The East-West Road, Kaduna-Kano Road, Lokoja-Abuja Road, Enugu-Port Harcourt Road, Lagos-Ibadan, Lagos-Shagamu-Ore-Benin Road are other highways built by successive governments to ease the movements of goods and people across the country. But over the years, many of these roads have suffered neglect, thus turning them into nightmares as a yet-to-be ascertained number of Nigerians have lost their lives in road accidents. Several others have been injured or maimed for life.
Indeed, the present state of roads in the country is a manifestation of the deterioration in the transport industry. This has made many wonder why successive administrations in the country have not given the construction of new roads and rehabilitation of existing ones the priority they need.
A Lagos-based transporter, Mr. Olatunde Ajayi told THISDAY in Lagos that the poor state of roads in the country was caused by the absence of the maintenance culture in the country. “Our people lack maintenance culture. We do not take time to maintain whatever thing we have so that they can be useful to us as long as we want. We do not give the repairs of our roads apriority. Our engineers and other top officials in the federal or state Ministries of Works do not repair roads as and when due.
“Whenever there is a pothole or gallop, we do not fix it immediately so that the roads do not turn out to be a death trap to motorists. They prefer to leave it unattended for a long time, so that another mega contract running into billions of naira and in some cases, trillions of naira is awarded for their rehabilitation and reconstruction. A typical example is the rehabilitation of Ore-Benin Road which has been awarded several times to several contractors without any tangible result to justify the billions of naira that have been awarded every year for its repair.”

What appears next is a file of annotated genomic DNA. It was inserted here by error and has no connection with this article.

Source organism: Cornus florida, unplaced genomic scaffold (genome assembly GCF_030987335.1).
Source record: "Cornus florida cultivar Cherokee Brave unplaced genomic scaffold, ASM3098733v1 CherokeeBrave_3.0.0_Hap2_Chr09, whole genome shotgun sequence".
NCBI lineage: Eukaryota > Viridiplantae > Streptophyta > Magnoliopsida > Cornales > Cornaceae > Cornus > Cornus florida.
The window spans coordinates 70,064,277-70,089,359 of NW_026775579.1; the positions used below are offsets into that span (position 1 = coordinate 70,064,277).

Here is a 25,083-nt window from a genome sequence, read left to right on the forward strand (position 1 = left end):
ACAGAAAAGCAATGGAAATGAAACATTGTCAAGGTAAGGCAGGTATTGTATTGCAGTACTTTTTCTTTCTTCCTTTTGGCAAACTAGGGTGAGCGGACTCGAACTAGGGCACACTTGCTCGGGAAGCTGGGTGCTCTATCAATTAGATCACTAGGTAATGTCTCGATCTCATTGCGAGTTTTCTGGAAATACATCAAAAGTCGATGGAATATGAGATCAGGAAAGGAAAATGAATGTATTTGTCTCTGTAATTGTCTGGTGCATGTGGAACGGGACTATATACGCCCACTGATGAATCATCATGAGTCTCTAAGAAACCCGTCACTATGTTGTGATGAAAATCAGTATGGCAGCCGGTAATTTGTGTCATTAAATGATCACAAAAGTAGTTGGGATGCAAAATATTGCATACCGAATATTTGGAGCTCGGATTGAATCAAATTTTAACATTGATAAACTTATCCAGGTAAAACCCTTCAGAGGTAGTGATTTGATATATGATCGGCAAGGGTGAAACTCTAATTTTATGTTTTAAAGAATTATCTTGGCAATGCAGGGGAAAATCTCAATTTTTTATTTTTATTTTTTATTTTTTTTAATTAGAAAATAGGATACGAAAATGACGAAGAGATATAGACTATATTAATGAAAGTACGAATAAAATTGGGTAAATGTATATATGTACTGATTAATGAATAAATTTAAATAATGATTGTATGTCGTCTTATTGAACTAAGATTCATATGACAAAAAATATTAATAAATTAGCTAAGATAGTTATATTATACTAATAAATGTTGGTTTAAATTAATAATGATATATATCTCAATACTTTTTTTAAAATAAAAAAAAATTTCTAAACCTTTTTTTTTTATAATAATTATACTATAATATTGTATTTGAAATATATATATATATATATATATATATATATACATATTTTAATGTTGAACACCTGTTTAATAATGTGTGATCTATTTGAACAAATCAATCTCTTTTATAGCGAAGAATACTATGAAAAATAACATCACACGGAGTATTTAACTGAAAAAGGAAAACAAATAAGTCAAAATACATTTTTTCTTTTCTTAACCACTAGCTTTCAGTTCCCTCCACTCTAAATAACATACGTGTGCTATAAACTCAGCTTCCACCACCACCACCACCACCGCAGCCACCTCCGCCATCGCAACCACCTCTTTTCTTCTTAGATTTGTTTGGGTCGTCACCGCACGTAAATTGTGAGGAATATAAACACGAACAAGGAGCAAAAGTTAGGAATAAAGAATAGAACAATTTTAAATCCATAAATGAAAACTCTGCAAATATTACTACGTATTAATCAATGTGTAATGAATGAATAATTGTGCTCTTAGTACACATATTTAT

Ajayi, who runs a transport firm called on government at all levels to give attention to the construction of new roads and maintaining old ones. “Many roads all over the country are failing because government at all levels, without the exception of a vey few ones, are not paying attention to them. We need to buckle up in this respect because good roads enhance the socio-economic development of the people. This is because a good network of roads will reduce the cost of living since goods can easily be transported from the hinterland to the urban centres,” he stated.
Many have also called for the improvement in railways and water transportation. Those who spoke to THISDAY said this would reduce the overdependence on roads as a major means of transportation in the country. They opined that the development of other means of transportation would provide Nigerians with alternative means of moving from place to place.
A passenger, who was caught up in the recent grounding of Arik Air flight operations by aviation workers in Lagos, said he would have not mind going to Abuja by rail if there was fast-moving train service between Lagos and Abuja. The middle-aged passenger who did not want his name in print said: “Since the Dana Airline plane crash in a Lagos suburb, I’ve been afraid of flying. The only reason I still fly is because there is no alternative to road transportation which will take the whole day if not two days to get to your destination.”
Stakeholders in the transport industry have, in this regard, called for the enactment of policies that will ensure Nigeria gets the desired results in transportation. According to them, the country needs a master plan for the transport industry.